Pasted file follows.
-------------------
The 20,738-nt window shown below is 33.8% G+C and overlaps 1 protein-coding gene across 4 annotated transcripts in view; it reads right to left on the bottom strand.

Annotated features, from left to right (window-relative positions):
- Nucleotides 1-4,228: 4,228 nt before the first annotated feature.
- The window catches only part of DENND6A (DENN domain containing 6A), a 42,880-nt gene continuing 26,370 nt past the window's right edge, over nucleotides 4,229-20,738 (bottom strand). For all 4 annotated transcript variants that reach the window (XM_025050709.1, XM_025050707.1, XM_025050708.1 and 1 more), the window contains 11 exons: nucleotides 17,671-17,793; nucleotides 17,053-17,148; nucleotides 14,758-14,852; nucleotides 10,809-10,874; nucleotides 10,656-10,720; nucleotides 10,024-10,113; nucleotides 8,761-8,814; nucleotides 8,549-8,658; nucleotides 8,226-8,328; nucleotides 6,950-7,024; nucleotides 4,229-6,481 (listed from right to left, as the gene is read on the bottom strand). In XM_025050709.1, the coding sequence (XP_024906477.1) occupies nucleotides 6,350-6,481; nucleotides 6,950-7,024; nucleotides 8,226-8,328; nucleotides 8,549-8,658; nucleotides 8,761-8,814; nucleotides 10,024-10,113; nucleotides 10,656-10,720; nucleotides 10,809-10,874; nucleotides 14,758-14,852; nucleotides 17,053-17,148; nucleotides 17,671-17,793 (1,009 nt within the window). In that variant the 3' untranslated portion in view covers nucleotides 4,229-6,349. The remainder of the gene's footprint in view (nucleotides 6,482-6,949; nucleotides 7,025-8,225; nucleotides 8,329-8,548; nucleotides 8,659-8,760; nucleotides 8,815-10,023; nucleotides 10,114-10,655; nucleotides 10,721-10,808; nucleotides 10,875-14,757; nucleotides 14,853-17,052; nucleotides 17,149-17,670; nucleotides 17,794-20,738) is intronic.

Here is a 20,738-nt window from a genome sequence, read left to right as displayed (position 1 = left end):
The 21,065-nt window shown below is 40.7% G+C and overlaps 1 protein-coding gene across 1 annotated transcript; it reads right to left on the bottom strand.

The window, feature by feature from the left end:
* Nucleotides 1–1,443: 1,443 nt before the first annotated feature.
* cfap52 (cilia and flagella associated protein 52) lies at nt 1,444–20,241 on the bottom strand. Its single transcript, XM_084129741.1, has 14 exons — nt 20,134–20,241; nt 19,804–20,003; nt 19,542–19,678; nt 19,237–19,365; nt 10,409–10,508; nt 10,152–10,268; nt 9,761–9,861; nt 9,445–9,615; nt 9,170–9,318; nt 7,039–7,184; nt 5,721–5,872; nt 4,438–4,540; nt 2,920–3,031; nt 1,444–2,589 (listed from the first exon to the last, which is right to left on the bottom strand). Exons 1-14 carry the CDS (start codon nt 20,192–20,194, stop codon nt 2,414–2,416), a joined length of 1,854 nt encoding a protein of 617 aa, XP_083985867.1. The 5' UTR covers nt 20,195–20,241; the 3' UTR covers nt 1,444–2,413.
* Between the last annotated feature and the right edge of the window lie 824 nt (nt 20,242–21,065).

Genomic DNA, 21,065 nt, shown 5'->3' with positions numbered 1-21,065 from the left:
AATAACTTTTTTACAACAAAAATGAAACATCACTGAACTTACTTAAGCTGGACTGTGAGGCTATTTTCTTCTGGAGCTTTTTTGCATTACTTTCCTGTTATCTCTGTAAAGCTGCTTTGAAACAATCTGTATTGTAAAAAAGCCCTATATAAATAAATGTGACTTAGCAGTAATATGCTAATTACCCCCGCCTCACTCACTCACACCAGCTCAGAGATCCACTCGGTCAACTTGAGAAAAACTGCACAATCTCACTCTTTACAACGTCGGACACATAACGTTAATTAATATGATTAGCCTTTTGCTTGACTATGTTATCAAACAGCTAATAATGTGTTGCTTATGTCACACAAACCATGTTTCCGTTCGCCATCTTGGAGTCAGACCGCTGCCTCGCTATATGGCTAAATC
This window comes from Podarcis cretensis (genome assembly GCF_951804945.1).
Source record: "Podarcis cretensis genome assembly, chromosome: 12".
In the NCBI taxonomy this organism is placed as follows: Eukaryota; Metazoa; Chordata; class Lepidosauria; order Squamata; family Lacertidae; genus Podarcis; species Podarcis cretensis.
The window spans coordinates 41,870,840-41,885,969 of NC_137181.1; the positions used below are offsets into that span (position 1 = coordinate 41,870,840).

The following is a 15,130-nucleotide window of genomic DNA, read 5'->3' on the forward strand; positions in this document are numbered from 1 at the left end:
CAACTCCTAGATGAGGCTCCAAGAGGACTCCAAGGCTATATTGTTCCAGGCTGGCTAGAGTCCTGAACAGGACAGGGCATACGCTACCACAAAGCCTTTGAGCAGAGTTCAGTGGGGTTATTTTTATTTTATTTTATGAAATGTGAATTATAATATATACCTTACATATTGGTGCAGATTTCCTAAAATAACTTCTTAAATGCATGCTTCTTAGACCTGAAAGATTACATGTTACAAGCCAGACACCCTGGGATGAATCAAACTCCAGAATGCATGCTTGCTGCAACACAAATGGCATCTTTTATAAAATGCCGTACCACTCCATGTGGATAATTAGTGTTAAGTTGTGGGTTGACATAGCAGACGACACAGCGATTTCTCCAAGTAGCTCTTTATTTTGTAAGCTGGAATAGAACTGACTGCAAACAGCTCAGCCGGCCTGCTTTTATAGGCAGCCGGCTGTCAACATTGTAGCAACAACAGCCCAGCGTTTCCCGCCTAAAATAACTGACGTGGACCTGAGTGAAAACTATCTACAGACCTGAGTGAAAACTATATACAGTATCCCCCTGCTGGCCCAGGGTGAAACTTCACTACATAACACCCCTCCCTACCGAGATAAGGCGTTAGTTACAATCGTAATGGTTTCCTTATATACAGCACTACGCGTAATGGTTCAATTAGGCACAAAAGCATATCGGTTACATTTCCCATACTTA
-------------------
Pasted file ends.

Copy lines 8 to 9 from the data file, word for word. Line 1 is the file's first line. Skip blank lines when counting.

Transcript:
* Nucleotides 1–1,443: 1,443 nt before the first annotated feature.
* cfap52 (cilia and flagella associated protein 52) lies at nt 1,444–20,241 on the bottom strand. Its single transcript, XM_084129741.1, has 14 exons — nt 20,134–20,241; nt 19,804–20,003; nt 19,542–19,678; nt 19,237–19,365; nt 10,409–10,508; nt 10,152–10,268; nt 9,761–9,861; nt 9,445–9,615; nt 9,170–9,318; nt 7,039–7,184; nt 5,721–5,872; nt 4,438–4,540; nt 2,920–3,031; nt 1,444–2,589 (listed from the first exon to the last, which is right to left on the bottom strand). Exons 1-14 carry the CDS (start codon nt 20,192–20,194, stop codon nt 2,414–2,416), a joined length of 1,854 nt encoding a protein of 617 aa, XP_083985867.1. The 5' UTR covers nt 20,195–20,241; the 3' UTR covers nt 1,444–2,413.